Three Strategies

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Over the last few years I have often found it difficult to avoid being outraged at some of the positions expressed by political leaders, and “every-day folk”. Is this self-righteous indignation? What worries me is that I resist through intolerance, which in turn, makes it difficult, if not impossible, to find some common ground of understanding. Disputes cannot end because there is no change in position, no willingness to compromise, no effort to see the other side. It’s not just me, it’s everywhere. It is now so wide spread it is considered a threat to democracy. If people with different opinions can’t find a place of agreement, then the whole system of participatory government, and society, falls apart. The only means to move is unilaterally.

Listening is frequently cited as the strategy to overcome this hurdle. I offer two more.

While finding agreement might be the ultimate purpose of listening, the initial challenge is to gain understanding. To develop a common ground of facts and points for discussion. Getting through this first step can be challenging if one is unable to manage emotions; to not recoil in abject incredulity at the positions being offered. To control one’s emotions takes training, and this is the focus of my second strategy: listen to prime-time CNN.

Much of the content in this prime-time period, cloaked under the mantel of news, is peppered with opinion, and it is this opinion that is intended to stir emotion, may be to the point of outrage. The purpose of this strategy is to learn how to first recognise and then deal with emotion. To build resistance to provocative statements. To get to a point where they bounce off like water from a duck. Once CNN is mastered, move to Fox, if it is available in your area.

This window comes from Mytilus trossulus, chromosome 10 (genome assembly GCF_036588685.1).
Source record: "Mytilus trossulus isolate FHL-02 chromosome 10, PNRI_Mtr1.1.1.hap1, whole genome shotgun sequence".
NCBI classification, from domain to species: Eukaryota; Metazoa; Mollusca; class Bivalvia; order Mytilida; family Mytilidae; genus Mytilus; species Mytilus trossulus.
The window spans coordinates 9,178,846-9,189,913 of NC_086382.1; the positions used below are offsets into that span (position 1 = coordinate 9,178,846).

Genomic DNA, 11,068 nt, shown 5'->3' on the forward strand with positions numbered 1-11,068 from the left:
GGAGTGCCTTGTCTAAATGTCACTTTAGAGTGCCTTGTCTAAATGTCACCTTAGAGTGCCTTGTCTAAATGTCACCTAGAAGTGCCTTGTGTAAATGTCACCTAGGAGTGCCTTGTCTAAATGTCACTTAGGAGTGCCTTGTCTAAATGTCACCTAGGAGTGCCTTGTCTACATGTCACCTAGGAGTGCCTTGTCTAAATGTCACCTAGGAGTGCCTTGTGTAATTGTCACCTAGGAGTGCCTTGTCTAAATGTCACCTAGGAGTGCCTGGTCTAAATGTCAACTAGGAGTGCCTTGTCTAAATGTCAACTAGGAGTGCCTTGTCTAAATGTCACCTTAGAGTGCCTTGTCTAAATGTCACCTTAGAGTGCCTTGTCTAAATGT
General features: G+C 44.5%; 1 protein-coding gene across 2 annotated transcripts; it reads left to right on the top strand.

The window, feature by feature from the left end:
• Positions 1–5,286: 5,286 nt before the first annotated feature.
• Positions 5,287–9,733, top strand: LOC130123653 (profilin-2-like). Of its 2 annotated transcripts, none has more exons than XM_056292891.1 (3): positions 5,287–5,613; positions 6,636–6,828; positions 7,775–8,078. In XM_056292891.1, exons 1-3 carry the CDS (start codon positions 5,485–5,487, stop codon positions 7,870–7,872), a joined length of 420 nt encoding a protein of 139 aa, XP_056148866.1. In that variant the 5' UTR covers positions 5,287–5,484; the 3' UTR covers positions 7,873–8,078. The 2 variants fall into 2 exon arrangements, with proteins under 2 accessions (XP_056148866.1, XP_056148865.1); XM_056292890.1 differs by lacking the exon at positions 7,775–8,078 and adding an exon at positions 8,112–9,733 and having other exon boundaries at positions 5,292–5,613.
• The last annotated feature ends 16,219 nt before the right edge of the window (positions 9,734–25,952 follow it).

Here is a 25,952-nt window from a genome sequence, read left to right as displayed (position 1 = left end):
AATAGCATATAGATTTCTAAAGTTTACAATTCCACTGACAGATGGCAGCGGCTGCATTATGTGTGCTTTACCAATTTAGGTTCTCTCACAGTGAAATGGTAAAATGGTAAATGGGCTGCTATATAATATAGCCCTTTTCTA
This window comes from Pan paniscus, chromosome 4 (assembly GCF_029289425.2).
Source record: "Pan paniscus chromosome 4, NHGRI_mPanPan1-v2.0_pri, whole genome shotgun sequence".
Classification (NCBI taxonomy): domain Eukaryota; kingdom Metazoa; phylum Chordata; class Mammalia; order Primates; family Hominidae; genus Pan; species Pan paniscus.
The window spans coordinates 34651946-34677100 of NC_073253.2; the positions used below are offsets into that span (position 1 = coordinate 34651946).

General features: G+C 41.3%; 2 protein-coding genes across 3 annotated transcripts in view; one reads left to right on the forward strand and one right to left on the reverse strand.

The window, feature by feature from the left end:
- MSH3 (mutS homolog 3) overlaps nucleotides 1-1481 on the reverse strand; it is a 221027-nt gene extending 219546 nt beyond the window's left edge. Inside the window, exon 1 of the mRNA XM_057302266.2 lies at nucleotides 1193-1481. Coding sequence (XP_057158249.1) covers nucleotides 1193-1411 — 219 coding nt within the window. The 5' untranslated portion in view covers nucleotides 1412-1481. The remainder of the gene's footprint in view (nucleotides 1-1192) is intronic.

Executing this strategy exposes one to dangerously high levels of negative news, opinion, leaving one with a sense of total loss, generating severe bouts of depression, which leads to my third strategy: skip the content and just listen to commercials.

The content of many news channels is largely depressing and often purposely charged with emotion. However, the commercials usually portray a more hopeful, and possibly idilic, world view. After all, if your dog can get great farm-sourced food how bad can things really be? Watching only the commercials should lull the mind and spirit to a point of equilibrium.

Equipped with these three strategies one is in a position to find common ground through listening, without letting emotions take control, and with a balanced and proportioned perspective on the current state of affairs.


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